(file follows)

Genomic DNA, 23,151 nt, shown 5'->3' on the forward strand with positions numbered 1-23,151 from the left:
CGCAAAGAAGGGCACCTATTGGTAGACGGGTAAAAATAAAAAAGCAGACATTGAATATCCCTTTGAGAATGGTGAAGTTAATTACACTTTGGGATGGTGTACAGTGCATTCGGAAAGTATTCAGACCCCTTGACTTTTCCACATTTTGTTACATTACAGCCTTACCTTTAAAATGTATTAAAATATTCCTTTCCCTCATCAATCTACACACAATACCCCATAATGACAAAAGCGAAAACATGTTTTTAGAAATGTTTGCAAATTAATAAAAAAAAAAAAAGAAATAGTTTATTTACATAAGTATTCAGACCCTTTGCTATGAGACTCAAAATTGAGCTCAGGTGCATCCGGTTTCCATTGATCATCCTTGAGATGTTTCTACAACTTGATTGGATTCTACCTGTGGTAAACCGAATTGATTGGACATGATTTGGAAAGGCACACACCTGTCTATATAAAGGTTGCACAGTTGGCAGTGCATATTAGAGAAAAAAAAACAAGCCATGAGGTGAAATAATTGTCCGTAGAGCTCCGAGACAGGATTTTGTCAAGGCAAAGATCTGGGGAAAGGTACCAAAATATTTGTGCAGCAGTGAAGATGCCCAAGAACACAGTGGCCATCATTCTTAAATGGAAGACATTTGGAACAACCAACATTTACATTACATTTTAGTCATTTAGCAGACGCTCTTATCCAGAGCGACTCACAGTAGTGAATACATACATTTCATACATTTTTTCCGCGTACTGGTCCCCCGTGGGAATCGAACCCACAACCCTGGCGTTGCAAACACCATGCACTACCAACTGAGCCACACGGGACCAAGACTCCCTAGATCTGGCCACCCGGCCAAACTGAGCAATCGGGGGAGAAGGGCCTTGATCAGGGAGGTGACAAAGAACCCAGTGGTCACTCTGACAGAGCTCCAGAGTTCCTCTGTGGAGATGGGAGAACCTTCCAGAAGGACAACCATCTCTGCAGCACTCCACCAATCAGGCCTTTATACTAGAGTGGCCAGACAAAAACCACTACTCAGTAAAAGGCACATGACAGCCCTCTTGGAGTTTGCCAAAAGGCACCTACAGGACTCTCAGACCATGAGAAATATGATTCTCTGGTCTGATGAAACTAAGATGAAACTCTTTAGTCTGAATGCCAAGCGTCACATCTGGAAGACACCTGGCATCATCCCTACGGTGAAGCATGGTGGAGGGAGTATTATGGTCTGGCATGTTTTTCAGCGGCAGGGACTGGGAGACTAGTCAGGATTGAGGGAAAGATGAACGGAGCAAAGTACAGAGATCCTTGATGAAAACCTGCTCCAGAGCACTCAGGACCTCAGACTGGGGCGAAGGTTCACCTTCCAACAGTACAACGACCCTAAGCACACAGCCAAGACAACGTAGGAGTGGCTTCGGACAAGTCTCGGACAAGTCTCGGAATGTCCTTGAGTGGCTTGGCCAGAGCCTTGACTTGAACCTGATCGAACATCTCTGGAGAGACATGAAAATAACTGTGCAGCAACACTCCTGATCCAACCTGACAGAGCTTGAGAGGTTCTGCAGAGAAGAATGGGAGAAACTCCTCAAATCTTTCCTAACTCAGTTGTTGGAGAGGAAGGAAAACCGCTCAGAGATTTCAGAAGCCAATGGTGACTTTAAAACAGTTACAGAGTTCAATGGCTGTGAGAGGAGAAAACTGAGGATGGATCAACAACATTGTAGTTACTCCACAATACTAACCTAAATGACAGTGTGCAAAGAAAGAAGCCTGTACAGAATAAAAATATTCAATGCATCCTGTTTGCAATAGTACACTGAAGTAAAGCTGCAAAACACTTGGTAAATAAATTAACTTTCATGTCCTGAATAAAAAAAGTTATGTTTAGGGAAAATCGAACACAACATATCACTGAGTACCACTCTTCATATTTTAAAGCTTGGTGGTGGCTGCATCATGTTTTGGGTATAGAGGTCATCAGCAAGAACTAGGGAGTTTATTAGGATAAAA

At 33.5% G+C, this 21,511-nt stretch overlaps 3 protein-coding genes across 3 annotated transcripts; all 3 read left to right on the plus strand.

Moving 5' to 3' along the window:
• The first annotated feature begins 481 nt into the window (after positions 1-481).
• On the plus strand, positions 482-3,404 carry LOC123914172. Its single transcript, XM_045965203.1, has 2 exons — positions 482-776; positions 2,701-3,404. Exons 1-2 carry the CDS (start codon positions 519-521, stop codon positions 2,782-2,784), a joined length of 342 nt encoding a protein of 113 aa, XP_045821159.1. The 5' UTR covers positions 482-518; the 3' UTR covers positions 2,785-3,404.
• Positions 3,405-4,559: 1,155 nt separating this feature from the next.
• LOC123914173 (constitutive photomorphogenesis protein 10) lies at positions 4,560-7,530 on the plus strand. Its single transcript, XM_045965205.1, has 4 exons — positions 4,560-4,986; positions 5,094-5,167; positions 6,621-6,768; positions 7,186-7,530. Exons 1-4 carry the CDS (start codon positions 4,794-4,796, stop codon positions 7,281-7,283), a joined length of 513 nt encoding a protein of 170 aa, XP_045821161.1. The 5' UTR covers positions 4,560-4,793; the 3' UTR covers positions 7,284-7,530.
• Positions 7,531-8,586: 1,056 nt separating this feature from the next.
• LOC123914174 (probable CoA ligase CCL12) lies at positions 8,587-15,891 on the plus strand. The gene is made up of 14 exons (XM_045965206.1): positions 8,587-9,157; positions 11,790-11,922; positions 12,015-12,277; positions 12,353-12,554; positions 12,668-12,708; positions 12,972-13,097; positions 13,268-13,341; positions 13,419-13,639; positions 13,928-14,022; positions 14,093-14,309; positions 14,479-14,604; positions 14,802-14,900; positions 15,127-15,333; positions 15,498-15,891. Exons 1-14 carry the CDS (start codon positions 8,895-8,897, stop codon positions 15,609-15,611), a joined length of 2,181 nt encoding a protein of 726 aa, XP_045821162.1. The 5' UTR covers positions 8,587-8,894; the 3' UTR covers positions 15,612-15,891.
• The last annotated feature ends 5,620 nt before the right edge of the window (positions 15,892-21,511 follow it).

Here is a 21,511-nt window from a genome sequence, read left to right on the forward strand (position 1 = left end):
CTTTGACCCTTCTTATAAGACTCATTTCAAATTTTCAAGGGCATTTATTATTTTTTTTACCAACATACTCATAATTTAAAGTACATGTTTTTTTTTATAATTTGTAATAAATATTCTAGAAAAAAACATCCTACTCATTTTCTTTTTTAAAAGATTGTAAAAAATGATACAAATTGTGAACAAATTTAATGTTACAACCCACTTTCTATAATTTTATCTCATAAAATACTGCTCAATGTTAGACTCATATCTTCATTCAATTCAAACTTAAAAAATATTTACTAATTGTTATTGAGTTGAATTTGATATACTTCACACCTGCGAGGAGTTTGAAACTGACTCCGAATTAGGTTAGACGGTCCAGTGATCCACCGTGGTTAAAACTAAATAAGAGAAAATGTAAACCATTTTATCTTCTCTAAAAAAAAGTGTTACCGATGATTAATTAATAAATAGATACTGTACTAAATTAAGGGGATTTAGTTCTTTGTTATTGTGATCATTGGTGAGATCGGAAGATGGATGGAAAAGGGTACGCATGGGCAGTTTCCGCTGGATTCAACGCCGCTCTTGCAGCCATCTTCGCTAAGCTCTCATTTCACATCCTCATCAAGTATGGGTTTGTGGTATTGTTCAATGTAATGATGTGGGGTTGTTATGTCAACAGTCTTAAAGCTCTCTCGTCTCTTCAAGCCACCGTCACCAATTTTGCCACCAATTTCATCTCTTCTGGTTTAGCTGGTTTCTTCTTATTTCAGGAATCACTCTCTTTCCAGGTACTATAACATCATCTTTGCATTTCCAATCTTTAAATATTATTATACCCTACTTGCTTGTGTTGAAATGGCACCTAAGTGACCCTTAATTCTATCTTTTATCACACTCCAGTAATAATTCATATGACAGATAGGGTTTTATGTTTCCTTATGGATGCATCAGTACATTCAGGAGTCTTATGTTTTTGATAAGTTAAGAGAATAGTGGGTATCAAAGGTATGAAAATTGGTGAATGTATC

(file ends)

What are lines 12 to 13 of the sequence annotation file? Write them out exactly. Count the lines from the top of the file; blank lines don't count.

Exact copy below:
Here is a 21,511-nt window from a genome sequence, read left to right on the forward strand (position 1 = left end):
CTTTGACCCTTCTTATAAGACTCATTTCAAATTTTCAAGGGCATTTATTATTTTTTTTACCAACATACTCATAATTTAAAGTACATGTTTTTTTTTATAATTTGTAATAAATATTCTAGAAAAAAACATCCTACTCATTTTCTTTTTTAAAAGATTGTAAAAAATGATACAAATTGTGAACAAATTTAATGTTACAACCCACTTTCTATAATTTTATCTCATAAAATACTGCTCAATGTTAGACTCATATCTTCATTCAATTCAAACTTAAAAAATATTTACTAATTGTTATTGAGTTGAATTTGATATACTTCACACCTGCGAGGAGTTTGAAACTGACTCCGAATTAGGTTAGACGGTCCAGTGATCCACCGTGGTTAAAACTAAATAAGAGAAAATGTAAACCATTTTATCTTCTCTAAAAAAAAGTGTTACCGATGATTAATTAATAAATAGATACTGTACTAAATTAAGGGGATTTAGTTCTTTGTTATTGTGATCATTGGTGAGATCGGAAGATGGATGGAAAAGGGTACGCATGGGCAGTTTCCGCTGGATTCAACGCCGCTCTTGCAGCCATCTTCGCTAAGCTCTCATTTCACATCCTCATCAAGTATGGGTTTGTGGTATTGTTCAATGTAATGATGTGGGGTTGTTATGTCAACAGTCTTAAAGCTCTCTCGTCTCTTCAAGCCACCGTCACCAATTTTGCCACCAATTTCATCTCTTCTGGTTTAGCTGGTTTCTTCTTATTTCAGGAATCACTCTCTTTCCAGGTACTATAACATCATCTTTGCATTTCCAATCTTTAAATATTATTATACCCTACTTGCTTGTGTTGAAATGGCACCTAAGTGACCCTTAATTCTATCTTTTATCACACTCCAGTAATAATTCATATGACAGATAGGGTTTTATGTTTCCTTATGGATGCATCAGTACATTCAGGAGTCTTATGTTTTTGATAAGTTAAGAGAATAGTGGGTATCAAAGGTATGAAAATTGGTGAATGTATC